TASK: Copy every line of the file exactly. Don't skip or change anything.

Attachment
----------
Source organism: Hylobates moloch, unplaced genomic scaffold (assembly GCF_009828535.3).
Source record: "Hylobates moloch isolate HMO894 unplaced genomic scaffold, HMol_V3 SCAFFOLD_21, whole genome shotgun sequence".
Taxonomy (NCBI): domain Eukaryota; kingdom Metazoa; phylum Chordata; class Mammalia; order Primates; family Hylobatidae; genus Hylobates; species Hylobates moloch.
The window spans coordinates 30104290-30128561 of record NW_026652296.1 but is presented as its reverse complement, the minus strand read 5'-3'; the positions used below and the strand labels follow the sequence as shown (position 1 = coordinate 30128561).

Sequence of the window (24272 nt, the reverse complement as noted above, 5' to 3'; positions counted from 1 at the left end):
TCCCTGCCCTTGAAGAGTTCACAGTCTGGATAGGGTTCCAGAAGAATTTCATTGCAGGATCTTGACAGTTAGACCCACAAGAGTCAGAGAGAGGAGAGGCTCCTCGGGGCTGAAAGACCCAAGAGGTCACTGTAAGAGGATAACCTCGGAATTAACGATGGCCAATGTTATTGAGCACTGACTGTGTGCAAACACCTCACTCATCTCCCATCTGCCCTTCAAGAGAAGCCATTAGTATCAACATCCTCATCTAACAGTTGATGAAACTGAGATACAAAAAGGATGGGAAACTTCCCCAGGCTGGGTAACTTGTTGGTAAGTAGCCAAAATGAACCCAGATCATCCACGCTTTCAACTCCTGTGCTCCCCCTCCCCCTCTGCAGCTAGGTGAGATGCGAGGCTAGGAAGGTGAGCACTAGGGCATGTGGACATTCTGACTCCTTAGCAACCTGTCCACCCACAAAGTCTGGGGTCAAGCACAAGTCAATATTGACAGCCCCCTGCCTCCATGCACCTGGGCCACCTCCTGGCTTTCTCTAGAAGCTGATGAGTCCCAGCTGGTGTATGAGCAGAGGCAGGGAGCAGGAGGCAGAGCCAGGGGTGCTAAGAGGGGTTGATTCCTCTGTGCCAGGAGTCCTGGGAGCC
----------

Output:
Source organism: Hylobates moloch, unplaced genomic scaffold (assembly GCF_009828535.3).
Source record: "Hylobates moloch isolate HMO894 unplaced genomic scaffold, HMol_V3 SCAFFOLD_21, whole genome shotgun sequence".
Taxonomy (NCBI): domain Eukaryota; kingdom Metazoa; phylum Chordata; class Mammalia; order Primates; family Hylobatidae; genus Hylobates; species Hylobates moloch.
The window spans coordinates 30104290-30128561 of record NW_026652296.1 but is presented as its reverse complement, the minus strand read 5'-3'; the positions used below and the strand labels follow the sequence as shown (position 1 = coordinate 30128561).

Sequence of the window (24272 nt, the reverse complement as noted above, 5' to 3'; positions counted from 1 at the left end):
TCCCTGCCCTTGAAGAGTTCACAGTCTGGATAGGGTTCCAGAAGAATTTCATTGCAGGATCTTGACAGTTAGACCCACAAGAGTCAGAGAGAGGAGAGGCTCCTCGGGGCTGAAAGACCCAAGAGGTCACTGTAAGAGGATAACCTCGGAATTAACGATGGCCAATGTTATTGAGCACTGACTGTGTGCAAACACCTCACTCATCTCCCATCTGCCCTTCAAGAGAAGCCATTAGTATCAACATCCTCATCTAACAGTTGATGAAACTGAGATACAAAAAGGATGGGAAACTTCCCCAGGCTGGGTAACTTGTTGGTAAGTAGCCAAAATGAACCCAGATCATCCACGCTTTCAACTCCTGTGCTCCCCCTCCCCCTCTGCAGCTAGGTGAGATGCGAGGCTAGGAAGGTGAGCACTAGGGCATGTGGACATTCTGACTCCTTAGCAACCTGTCCACCCACAAAGTCTGGGGTCAAGCACAAGTCAATATTGACAGCCCCCTGCCTCCATGCACCTGGGCCACCTCCTGGCTTTCTCTAGAAGCTGATGAGTCCCAGCTGGTGTATGAGCAGAGGCAGGGAGCAGGAGGCAGAGCCAGGGGTGCTAAGAGGGGTTGATTCCTCTGTGCCAGGAGTCCTGGGAGCC